Self-employed more likely to remain productive during World Cup 2018
28th June 2018 | News
A slump in workplace productivity during the 2018 World Cup looks unlikely to affect the UK’s self-employed population, according to micro business specialists.
A new study by Ipsos MORI discovered almost a quarter of employed individuals admitted to skipping work in order to watch some of the matches live on television. Meanwhile others suggested they would attempt to watch games during their contracted working hours, which could have a negative impact on workplace productivity.
Meanwhile, a separate report from FootballTips suggests that football fans are prepared to skip 49 hours of work to catch the World Cup; 28 hours of which will be unauthorised. Based on average hourly rates of £13.94 per hour, they claim UK businesses could miss out on £13 billion worth of earnings due to unauthorised staff absences and a lack of workplace focus.
While employers are strapping themselves in for a bumpy ride during June and July, Ed Molyneux, CEO, FreeAgent, believes the flexibility of self-employment will allow self-employed professionals to enjoy the 2018 World Cup while remaining on top of their business commitments.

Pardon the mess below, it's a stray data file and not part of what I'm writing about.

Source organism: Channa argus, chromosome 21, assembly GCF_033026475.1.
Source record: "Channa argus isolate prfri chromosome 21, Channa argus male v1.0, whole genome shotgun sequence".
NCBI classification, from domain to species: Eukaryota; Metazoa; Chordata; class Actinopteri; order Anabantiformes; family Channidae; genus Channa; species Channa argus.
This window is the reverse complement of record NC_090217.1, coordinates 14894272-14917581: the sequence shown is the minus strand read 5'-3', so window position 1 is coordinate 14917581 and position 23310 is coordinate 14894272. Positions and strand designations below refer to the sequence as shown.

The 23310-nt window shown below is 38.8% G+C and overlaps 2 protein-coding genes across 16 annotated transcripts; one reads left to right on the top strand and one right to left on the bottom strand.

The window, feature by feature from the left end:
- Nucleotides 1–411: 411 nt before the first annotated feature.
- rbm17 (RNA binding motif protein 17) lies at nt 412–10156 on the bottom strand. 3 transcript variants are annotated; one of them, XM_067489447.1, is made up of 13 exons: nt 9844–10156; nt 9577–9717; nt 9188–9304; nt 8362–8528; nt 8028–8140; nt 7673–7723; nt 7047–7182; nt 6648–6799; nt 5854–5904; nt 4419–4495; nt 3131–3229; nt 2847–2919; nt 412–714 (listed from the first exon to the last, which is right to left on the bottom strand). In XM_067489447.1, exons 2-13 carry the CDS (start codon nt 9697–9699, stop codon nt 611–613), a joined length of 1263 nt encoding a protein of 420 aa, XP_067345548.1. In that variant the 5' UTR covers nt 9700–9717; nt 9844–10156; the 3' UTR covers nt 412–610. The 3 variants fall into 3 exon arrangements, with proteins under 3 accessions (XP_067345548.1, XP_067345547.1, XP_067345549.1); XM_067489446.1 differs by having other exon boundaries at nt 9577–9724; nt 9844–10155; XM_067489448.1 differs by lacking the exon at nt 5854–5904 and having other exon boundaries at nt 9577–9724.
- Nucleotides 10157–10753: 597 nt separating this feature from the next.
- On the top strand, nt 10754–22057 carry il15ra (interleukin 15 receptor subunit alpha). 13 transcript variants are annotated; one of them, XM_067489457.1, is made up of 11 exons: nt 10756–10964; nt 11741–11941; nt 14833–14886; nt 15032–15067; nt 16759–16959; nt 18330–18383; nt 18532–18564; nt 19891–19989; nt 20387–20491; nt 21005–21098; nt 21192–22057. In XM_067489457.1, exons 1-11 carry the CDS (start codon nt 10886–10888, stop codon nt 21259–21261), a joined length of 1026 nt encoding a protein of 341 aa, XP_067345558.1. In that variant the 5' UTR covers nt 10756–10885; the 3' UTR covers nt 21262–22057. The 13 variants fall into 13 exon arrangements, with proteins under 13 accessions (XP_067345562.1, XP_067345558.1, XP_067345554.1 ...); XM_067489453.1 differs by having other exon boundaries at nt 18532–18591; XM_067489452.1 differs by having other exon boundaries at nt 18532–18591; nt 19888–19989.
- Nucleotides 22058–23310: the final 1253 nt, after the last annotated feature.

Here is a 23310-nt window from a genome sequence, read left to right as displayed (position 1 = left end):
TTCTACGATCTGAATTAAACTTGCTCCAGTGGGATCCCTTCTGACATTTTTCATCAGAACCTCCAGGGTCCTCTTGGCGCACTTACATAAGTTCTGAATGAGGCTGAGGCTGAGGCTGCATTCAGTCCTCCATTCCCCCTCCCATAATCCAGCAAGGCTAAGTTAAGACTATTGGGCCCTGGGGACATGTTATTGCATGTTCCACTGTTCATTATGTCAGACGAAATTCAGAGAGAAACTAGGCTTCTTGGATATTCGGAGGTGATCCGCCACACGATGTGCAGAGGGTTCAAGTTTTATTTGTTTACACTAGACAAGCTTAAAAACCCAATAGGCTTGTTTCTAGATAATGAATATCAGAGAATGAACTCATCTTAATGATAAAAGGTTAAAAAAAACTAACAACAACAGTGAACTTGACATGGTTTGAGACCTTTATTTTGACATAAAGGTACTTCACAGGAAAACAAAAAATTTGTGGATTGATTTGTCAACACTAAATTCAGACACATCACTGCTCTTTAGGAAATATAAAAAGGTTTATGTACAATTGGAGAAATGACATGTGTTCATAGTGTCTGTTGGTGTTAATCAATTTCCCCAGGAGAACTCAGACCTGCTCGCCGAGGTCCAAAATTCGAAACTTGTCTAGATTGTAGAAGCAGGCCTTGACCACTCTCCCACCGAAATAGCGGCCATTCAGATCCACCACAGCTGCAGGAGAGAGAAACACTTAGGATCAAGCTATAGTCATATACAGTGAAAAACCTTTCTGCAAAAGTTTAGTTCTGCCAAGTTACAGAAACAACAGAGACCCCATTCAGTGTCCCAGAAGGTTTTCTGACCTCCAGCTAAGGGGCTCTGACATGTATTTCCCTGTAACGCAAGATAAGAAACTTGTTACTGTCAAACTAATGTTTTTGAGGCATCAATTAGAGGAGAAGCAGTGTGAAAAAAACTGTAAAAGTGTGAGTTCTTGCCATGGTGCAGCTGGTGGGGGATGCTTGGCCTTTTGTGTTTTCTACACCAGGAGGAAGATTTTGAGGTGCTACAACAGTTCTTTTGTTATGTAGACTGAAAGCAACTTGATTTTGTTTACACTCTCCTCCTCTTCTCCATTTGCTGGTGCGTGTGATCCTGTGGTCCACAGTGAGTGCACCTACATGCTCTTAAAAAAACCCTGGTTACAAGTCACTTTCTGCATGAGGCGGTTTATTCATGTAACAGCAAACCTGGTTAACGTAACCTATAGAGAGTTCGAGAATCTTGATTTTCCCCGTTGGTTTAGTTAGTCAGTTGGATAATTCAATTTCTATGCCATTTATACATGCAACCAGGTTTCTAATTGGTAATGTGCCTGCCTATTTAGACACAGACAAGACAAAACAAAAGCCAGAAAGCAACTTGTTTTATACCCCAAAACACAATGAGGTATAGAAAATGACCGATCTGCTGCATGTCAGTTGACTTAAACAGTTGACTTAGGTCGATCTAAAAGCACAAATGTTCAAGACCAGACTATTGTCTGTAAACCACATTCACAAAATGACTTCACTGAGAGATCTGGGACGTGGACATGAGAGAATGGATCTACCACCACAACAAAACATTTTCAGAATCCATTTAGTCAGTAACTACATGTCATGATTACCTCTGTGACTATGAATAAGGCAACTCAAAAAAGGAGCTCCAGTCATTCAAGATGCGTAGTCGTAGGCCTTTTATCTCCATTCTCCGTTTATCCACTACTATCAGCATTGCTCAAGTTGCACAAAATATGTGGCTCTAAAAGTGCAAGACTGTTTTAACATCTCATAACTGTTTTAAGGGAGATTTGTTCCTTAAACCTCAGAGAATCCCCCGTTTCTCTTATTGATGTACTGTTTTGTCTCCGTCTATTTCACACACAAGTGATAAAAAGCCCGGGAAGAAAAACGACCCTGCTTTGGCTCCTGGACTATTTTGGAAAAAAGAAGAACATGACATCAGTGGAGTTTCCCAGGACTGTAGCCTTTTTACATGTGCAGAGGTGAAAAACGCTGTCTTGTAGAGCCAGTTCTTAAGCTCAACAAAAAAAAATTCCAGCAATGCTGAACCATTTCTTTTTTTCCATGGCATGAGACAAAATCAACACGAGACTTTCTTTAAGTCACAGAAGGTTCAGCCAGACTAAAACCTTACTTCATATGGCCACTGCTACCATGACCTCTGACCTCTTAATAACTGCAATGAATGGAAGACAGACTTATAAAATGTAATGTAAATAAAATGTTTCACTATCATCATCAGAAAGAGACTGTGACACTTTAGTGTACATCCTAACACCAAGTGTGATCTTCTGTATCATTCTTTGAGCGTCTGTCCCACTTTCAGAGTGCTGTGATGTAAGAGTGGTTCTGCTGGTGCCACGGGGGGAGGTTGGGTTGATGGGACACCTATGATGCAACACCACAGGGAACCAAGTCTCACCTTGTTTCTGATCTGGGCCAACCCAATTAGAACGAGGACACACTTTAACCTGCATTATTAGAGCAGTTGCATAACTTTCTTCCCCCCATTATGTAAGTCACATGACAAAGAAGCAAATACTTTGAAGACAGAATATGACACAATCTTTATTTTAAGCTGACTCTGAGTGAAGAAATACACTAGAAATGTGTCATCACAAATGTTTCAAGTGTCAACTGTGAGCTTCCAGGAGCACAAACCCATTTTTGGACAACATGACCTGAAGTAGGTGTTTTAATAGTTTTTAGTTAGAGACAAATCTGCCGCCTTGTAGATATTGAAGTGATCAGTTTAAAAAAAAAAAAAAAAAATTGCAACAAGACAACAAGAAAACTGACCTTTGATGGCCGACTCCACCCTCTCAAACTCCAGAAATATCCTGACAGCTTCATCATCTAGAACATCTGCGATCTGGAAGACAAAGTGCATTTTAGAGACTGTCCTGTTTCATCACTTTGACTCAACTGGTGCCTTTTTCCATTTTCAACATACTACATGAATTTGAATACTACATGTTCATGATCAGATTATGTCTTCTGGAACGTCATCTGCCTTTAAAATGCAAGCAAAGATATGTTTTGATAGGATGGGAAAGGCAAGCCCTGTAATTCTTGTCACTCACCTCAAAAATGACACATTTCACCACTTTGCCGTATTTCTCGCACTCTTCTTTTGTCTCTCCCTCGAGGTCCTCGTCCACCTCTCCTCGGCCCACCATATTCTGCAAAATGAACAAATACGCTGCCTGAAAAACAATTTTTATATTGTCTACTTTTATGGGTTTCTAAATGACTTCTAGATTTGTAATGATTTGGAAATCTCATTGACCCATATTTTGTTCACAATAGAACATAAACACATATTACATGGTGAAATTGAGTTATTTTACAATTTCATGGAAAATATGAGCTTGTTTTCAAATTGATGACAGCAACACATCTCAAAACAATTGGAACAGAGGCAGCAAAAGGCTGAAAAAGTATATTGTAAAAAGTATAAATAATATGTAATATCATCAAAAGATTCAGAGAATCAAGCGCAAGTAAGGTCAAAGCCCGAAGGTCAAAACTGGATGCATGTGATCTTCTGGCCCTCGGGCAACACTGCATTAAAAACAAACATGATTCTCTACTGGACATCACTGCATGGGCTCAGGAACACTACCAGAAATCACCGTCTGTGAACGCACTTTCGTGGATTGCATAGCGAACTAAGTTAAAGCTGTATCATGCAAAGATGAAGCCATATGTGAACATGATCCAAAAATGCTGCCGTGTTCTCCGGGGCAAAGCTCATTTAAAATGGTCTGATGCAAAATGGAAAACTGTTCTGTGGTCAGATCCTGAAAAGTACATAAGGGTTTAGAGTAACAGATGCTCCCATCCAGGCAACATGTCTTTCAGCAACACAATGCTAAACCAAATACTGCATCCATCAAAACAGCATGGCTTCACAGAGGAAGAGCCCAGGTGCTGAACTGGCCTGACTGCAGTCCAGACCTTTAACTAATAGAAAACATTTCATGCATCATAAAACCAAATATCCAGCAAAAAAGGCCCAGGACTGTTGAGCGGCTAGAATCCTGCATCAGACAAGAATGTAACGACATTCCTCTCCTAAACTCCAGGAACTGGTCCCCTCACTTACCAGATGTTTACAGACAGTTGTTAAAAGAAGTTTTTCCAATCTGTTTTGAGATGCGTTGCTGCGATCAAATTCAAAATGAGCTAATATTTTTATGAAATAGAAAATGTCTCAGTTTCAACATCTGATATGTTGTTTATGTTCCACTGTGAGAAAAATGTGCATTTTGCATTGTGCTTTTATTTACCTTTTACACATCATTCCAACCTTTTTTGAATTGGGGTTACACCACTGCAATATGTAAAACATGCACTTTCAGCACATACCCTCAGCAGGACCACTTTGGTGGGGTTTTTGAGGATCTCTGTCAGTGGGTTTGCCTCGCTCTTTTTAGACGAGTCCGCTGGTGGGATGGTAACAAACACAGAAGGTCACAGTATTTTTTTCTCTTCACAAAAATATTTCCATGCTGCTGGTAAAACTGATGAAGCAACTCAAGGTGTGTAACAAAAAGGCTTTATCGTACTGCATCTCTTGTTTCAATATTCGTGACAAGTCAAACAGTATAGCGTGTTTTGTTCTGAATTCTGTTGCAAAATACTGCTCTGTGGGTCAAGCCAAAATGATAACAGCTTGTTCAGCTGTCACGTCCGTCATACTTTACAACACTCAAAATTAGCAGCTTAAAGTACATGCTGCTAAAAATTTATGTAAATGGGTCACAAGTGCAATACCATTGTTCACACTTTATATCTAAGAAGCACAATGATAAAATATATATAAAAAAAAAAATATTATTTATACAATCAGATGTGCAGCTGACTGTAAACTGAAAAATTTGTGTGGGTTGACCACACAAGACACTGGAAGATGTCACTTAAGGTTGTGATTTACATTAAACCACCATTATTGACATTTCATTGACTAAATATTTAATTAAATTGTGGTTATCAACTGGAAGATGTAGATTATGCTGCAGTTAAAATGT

“Those who will be best-placed to enjoy the football will be self-employed workers, as they are able to choose the hours that best suit their lifestyles while still staying on top of their business,” said Molyneux.
Mr Molyneux believes that employers who consider adopting the freelance work model – giving their employees tasks to achieve as opposed to timed jobs to stick to – are more likely to maintain productivity levels in the coming weeks.
According to recent FreeAgent research, 11% of employed Britons aim to set up their own business by the end of this year.
Almost half (44%) of Brits surveyed cited an improved work-life balance as their primary motivation for taking the self-employment route.
However, Molyneux suggests that as UK businesses “shift towards a more flexible working culture” themselves, they will “feel the impact of employee absenteeism during major sporting events a lot less in the future”.